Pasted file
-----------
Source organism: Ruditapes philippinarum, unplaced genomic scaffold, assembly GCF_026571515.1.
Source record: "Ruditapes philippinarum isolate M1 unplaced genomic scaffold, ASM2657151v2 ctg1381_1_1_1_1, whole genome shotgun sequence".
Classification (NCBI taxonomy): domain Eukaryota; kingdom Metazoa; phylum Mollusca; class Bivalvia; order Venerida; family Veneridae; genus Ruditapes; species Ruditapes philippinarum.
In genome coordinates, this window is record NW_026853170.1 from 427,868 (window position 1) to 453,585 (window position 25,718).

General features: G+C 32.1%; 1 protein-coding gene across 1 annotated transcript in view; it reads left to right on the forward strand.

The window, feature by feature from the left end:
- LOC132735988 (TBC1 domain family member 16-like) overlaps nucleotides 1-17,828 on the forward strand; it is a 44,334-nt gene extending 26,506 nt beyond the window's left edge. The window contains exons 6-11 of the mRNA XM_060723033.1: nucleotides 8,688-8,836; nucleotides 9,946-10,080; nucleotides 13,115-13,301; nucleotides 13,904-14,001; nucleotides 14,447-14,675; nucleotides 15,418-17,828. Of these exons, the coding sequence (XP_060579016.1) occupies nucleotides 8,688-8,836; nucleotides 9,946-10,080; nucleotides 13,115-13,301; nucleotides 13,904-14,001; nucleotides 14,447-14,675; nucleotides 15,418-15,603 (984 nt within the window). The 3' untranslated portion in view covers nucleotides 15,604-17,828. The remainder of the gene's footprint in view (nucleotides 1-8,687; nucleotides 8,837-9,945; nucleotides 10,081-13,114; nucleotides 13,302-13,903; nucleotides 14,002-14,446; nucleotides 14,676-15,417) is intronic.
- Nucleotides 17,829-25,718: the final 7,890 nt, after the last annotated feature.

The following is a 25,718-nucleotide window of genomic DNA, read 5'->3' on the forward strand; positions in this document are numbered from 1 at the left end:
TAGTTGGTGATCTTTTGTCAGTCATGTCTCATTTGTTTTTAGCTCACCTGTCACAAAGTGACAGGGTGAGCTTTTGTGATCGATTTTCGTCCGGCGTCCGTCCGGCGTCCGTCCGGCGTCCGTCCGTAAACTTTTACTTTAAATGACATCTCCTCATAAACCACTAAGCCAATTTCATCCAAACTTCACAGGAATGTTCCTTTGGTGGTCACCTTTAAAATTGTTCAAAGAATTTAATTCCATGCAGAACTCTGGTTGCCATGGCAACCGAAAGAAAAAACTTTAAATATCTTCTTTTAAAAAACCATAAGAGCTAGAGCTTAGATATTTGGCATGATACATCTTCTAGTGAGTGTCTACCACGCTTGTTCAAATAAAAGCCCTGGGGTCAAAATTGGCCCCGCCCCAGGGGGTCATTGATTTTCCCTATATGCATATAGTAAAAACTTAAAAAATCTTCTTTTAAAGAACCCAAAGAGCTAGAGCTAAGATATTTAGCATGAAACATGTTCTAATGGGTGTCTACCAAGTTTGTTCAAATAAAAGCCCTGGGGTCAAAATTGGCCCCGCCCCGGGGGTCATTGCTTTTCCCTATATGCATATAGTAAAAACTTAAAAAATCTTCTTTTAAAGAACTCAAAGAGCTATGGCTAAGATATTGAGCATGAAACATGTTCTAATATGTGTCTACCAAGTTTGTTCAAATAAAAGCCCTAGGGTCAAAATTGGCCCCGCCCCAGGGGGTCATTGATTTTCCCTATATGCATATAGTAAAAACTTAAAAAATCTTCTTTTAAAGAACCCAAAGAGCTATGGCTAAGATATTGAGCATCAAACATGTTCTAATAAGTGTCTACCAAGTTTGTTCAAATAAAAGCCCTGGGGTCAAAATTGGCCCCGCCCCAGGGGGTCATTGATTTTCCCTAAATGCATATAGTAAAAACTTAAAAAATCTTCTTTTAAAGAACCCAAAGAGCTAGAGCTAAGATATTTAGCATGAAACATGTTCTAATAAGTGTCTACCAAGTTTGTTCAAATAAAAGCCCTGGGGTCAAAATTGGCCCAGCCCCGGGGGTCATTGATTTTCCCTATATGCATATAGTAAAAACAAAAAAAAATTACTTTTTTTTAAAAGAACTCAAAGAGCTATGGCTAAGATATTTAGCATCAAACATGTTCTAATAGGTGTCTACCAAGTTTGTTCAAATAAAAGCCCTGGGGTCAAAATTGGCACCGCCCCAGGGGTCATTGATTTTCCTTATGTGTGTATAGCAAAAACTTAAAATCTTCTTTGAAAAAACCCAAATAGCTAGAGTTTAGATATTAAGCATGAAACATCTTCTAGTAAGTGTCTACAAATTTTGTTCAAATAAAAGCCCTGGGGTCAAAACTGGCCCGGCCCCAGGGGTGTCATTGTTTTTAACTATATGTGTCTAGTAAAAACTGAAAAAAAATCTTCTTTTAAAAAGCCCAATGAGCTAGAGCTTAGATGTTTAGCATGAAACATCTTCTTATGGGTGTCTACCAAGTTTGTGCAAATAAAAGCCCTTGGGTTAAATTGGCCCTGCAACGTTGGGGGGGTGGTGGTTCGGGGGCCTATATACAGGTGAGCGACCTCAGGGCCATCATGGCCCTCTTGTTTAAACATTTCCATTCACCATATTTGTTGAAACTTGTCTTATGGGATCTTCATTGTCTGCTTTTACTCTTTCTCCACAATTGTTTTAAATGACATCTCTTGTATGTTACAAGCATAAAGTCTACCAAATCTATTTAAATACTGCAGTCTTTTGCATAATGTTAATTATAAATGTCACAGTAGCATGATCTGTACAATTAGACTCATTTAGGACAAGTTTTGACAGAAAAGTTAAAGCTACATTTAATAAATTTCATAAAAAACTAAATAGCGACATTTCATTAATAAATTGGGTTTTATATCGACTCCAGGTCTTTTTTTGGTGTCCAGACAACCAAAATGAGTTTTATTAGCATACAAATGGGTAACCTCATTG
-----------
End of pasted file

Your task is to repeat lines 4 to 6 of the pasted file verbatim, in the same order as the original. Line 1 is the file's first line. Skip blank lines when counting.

In genome coordinates, this window is record NW_026853170.1 from 427,868 (window position 1) to 453,585 (window position 25,718).

General features: G+C 32.1%; 1 protein-coding gene across 1 annotated transcript in view; it reads left to right on the forward strand.

The window, feature by feature from the left end: